The numerous attributes of containers have made them essential components of the second (food and drink only) Boxpark in Croydon, with each of the food providers housed in containers positioned around centrally located areas of tables and seating.
Family-owned brewer Hall & Woodhouse has truly treated containers like Lego with its Portishead pub on the town’s Quays Marina that is made up of a carefully balanced pile of the steel boxes that looks rather like the game Jenga. The company has created something unique from something ubiquitous by giving the containers a full and glossy refit.
But containers are equally at home in their absolute basic pure state and a number of craft brewers have taken advantage of their extreme cheapness to help them get their businesses off the ground. Affinity Brewery in Tottenham, north London, has its brewing kit and tiny drinking area in a single container and uses a second for storing ingredients.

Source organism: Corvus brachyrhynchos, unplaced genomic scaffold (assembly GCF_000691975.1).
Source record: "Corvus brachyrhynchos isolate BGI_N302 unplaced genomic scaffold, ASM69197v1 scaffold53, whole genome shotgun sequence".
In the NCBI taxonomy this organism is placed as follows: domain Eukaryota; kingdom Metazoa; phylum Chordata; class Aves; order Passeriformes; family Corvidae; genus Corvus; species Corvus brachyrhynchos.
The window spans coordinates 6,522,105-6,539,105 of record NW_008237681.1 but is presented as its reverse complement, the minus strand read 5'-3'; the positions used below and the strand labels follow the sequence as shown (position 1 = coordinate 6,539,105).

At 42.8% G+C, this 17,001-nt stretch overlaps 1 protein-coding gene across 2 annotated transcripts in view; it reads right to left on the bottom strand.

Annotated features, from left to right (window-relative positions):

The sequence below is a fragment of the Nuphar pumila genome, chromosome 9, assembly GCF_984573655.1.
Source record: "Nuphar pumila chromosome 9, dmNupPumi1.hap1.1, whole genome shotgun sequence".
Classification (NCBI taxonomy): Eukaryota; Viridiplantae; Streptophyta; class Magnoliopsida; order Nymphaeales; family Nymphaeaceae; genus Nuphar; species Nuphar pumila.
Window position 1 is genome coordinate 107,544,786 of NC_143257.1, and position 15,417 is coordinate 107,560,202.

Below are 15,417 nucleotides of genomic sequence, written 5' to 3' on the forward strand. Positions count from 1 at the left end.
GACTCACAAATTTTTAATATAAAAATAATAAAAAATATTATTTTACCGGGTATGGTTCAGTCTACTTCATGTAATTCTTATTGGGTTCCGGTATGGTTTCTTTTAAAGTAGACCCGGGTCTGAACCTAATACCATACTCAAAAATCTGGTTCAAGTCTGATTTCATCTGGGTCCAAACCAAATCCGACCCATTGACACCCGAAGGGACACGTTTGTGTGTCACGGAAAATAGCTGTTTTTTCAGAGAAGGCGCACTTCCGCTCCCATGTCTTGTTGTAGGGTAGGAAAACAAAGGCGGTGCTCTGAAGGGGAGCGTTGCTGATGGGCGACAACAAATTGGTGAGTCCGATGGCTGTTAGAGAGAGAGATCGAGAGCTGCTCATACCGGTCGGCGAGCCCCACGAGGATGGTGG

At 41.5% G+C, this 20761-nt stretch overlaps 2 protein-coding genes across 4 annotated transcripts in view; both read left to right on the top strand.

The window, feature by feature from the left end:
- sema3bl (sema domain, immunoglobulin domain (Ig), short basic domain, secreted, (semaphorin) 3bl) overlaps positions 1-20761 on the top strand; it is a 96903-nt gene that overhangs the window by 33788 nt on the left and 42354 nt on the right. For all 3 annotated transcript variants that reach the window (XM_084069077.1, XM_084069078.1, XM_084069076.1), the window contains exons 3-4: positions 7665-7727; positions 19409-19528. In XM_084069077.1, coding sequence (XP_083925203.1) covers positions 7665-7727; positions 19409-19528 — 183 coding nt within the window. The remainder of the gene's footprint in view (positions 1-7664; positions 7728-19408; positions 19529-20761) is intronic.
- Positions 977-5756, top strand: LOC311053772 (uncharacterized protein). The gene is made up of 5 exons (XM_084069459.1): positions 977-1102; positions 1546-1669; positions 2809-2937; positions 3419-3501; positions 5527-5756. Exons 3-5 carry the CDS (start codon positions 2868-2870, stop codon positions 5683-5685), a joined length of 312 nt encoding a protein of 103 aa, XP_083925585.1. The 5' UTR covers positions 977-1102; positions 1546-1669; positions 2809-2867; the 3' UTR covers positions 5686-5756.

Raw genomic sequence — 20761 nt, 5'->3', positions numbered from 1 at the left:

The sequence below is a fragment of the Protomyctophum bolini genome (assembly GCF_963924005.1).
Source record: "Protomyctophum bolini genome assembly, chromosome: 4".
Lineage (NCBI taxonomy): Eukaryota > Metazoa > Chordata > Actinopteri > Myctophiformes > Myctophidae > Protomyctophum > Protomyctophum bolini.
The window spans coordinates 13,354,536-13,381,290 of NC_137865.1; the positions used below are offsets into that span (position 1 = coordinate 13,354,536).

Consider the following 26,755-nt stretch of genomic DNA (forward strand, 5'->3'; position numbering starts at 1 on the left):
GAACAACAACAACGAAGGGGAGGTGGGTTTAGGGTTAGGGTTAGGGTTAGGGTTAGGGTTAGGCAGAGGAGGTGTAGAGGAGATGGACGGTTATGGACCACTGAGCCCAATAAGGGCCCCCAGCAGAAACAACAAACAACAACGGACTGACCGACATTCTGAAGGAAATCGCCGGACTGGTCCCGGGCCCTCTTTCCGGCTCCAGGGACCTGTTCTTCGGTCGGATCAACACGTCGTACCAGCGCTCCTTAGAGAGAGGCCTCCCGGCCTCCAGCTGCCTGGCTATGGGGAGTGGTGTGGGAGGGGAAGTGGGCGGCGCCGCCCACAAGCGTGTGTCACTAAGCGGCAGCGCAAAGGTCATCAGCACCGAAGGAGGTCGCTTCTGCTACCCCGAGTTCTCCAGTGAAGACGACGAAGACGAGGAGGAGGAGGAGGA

In fact, such was the beauty of the container to the co-founders of a brewery in east London they named their business 40FT Brewery and the brewing kit and taproom remain housed in repurposed containers located on a disused car park in Dalston. There is no doubt about it, the container has changed the world, and the way things are going with the continued adoption of the steel boxes by the hospitality industry it looks set to have an increasing impact on the way we eat and drink in this country.
Glynn Davis is a leading commentator on retail trends

Using benchmarking as a weapon for change by Kate Nicholls